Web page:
When Deborah Bialis of San Francisco found out in 2012 that she might have trouble getting pregnant at the age of 27 with her husband, Jake Anderson, the pair began navigating the complex and expensive web of fertility treatments and doctors. It left them frustrated and disappointed, and eventually led the pair to quit their jobs and launch FertilityIQ, a Yelp-like review website that allows user to share information and assessments on doctors and clinics.
“It attacks you emotionally in a way that’s hard to fathom,” Anderson, 36, said of the experience. “When you think you’ll be a parent someday and then realize it may not happen, it’s a crisis. It can drive a wedge between partners, and emotionally it is pure hell.”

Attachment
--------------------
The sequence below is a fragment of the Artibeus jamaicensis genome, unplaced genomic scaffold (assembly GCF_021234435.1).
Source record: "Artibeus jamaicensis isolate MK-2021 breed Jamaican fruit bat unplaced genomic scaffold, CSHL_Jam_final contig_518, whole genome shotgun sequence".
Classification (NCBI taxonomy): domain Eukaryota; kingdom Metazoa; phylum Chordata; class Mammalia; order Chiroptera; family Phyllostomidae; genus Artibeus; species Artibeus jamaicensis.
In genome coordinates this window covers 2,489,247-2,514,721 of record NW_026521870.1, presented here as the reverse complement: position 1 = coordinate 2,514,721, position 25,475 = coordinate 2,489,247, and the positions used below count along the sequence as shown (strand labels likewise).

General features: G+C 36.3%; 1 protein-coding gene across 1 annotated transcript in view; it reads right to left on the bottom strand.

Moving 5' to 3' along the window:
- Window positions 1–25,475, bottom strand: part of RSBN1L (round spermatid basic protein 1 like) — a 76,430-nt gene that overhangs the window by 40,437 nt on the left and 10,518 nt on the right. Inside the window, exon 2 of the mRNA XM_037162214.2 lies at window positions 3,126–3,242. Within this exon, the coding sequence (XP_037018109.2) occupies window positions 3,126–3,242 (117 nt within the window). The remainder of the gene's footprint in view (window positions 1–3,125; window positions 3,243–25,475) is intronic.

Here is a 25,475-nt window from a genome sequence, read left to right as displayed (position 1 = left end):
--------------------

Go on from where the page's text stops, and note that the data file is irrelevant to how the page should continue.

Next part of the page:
“We realized there was no accountability on the clinic level,” Bialis, now 30, told The New York Times. “There was so much miscommunication.”
More than 7 million women sought fertility treatments from 2006 through 2010, part of a $3 to $4 billion industry in the U.S., according to The New York Times. With each cycle of treatment costing from $14,000 to $17,000, couples can spend significant portions — if not all — of their savings trying to conceive. While some doctors criticize FertilityIQ for basing reviews on just a few patient experiences, Anderson says the site is still a work in progress but already has more than 5,000 assessments.
Read the full story at The New York Times.